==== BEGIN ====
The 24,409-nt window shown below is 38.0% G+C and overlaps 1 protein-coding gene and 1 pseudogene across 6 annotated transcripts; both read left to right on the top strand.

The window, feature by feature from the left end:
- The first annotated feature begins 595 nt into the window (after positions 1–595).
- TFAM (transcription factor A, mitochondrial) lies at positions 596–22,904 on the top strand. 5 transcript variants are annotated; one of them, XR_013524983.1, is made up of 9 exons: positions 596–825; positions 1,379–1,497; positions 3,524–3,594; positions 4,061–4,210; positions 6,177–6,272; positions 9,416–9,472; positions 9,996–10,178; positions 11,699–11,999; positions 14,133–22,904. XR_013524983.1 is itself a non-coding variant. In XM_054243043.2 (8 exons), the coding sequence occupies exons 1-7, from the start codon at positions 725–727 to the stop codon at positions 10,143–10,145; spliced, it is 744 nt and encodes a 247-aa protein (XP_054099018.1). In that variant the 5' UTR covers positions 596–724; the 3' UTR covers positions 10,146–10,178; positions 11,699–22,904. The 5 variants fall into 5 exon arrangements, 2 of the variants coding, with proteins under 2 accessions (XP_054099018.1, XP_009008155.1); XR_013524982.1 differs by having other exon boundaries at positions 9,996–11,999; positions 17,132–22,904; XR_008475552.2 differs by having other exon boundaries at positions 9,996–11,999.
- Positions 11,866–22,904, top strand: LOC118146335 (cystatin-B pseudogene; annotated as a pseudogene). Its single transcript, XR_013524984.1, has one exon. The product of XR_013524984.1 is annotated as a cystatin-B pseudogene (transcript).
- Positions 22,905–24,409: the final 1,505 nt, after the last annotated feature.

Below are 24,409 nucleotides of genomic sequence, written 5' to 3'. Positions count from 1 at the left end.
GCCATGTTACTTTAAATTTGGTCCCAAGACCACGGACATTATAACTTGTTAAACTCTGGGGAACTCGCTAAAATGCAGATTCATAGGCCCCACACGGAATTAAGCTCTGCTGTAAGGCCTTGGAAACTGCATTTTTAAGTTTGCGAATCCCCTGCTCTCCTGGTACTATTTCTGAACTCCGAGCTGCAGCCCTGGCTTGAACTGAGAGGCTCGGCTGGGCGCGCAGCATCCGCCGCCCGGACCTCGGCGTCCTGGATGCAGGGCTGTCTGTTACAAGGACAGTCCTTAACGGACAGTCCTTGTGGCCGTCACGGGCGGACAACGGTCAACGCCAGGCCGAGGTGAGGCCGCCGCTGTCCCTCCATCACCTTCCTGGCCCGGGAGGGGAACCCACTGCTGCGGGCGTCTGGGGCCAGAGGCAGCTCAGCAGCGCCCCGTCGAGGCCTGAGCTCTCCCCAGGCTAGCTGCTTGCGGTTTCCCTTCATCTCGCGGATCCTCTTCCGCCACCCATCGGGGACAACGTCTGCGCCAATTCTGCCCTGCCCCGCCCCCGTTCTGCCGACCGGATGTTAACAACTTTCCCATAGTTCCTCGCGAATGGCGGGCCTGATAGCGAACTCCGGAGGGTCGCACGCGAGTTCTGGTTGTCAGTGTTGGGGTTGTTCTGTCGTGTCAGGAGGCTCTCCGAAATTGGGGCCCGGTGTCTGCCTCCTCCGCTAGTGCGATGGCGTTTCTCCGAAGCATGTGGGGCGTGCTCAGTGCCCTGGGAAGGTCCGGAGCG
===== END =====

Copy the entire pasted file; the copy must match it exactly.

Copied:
The 24,409-nt window shown below is 38.0% G+C and overlaps 1 protein-coding gene and 1 pseudogene across 6 annotated transcripts; both read left to right on the top strand.

The window, feature by feature from the left end:
- The first annotated feature begins 595 nt into the window (after positions 1–595).
- TFAM (transcription factor A, mitochondrial) lies at positions 596–22,904 on the top strand. 5 transcript variants are annotated; one of them, XR_013524983.1, is made up of 9 exons: positions 596–825; positions 1,379–1,497; positions 3,524–3,594; positions 4,061–4,210; positions 6,177–6,272; positions 9,416–9,472; positions 9,996–10,178; positions 11,699–11,999; positions 14,133–22,904. XR_013524983.1 is itself a non-coding variant. In XM_054243043.2 (8 exons), the coding sequence occupies exons 1-7, from the start codon at positions 725–727 to the stop codon at positions 10,143–10,145; spliced, it is 744 nt and encodes a 247-aa protein (XP_054099018.1). In that variant the 5' UTR covers positions 596–724; the 3' UTR covers positions 10,146–10,178; positions 11,699–22,904. The 5 variants fall into 5 exon arrangements, 2 of the variants coding, with proteins under 2 accessions (XP_054099018.1, XP_009008155.1); XR_013524982.1 differs by having other exon boundaries at positions 9,996–11,999; positions 17,132–22,904; XR_008475552.2 differs by having other exon boundaries at positions 9,996–11,999.
- Positions 11,866–22,904, top strand: LOC118146335 (cystatin-B pseudogene; annotated as a pseudogene). Its single transcript, XR_013524984.1, has one exon. The product of XR_013524984.1 is annotated as a cystatin-B pseudogene (transcript).
- Positions 22,905–24,409: the final 1,505 nt, after the last annotated feature.

Below are 24,409 nucleotides of genomic sequence, written 5' to 3'. Positions count from 1 at the left end.
GCCATGTTACTTTAAATTTGGTCCCAAGACCACGGACATTATAACTTGTTAAACTCTGGGGAACTCGCTAAAATGCAGATTCATAGGCCCCACACGGAATTAAGCTCTGCTGTAAGGCCTTGGAAACTGCATTTTTAAGTTTGCGAATCCCCTGCTCTCCTGGTACTATTTCTGAACTCCGAGCTGCAGCCCTGGCTTGAACTGAGAGGCTCGGCTGGGCGCGCAGCATCCGCCGCCCGGACCTCGGCGTCCTGGATGCAGGGCTGTCTGTTACAAGGACAGTCCTTAACGGACAGTCCTTGTGGCCGTCACGGGCGGACAACGGTCAACGCCAGGCCGAGGTGAGGCCGCCGCTGTCCCTCCATCACCTTCCTGGCCCGGGAGGGGAACCCACTGCTGCGGGCGTCTGGGGCCAGAGGCAGCTCAGCAGCGCCCCGTCGAGGCCTGAGCTCTCCCCAGGCTAGCTGCTTGCGGTTTCCCTTCATCTCGCGGATCCTCTTCCGCCACCCATCGGGGACAACGTCTGCGCCAATTCTGCCCTGCCCCGCCCCCGTTCTGCCGACCGGATGTTAACAACTTTCCCATAGTTCCTCGCGAATGGCGGGCCTGATAGCGAACTCCGGAGGGTCGCACGCGAGTTCTGGTTGTCAGTGTTGGGGTTGTTCTGTCGTGTCAGGAGGCTCTCCGAAATTGGGGCCCGGTGTCTGCCTCCTCCGCTAGTGCGATGGCGTTTCTCCGAAGCATGTGGGGCGTGCTCAGTGCCCTGGGAAGGTCCGGAGCG